ETFs, on the other hand, are a pure asset-gathering game, and it often comes down to the selection of a cool ticker, a clever fund name, the timing of a launch or sheer advertising muscle in order to induce trading activity in the ETF. It is a bit like hanging up flypaper. There is a paradox of sorts in that ETF managers are mostly indifferent as to whether their investors make or lose money, but of course they have mostly been pretty successful in delivering good returns — assuming their investors do actually buy and hold.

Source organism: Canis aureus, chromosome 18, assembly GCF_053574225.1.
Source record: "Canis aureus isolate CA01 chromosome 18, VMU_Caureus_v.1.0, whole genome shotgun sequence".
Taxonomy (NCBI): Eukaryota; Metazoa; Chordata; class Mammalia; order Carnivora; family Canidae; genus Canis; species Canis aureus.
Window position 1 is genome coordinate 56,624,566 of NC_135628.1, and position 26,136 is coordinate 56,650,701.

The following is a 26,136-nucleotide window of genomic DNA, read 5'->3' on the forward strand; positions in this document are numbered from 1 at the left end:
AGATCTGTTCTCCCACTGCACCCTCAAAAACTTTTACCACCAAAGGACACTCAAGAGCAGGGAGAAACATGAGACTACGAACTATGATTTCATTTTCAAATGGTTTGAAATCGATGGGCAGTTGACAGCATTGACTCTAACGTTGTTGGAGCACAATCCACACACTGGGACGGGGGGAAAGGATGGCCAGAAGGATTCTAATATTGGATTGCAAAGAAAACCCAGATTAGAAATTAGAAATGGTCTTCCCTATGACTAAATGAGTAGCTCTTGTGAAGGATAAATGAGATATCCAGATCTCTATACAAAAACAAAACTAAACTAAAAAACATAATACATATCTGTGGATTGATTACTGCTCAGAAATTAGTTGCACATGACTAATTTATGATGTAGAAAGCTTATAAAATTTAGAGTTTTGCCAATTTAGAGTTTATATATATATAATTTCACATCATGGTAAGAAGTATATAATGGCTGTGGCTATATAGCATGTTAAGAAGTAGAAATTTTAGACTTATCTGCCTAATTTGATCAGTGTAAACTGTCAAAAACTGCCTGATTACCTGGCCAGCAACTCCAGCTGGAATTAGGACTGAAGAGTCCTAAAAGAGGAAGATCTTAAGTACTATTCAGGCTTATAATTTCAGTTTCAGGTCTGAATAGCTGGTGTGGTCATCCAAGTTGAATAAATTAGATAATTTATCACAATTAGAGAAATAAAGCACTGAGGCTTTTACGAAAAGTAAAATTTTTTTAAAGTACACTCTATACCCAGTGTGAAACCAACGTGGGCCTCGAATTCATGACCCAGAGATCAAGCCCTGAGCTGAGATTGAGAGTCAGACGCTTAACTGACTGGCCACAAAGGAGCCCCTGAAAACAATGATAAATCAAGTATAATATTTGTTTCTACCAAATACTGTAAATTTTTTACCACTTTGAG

Still, the ETF industry remains a Wild West in a way that the stodgy mutual fund industry never was at a similar phase in its development. Mutual funds aren’t tripping over themselves to hold Bitcoin despite the potential rewards. Mutual fund folks are some of the most boring people I have ever met, but in a nice way, of course. The ETF business gets many more colorful personalities, as in Kevin O’Leary, who is one of the stars of ABC’s “Shark Tank.”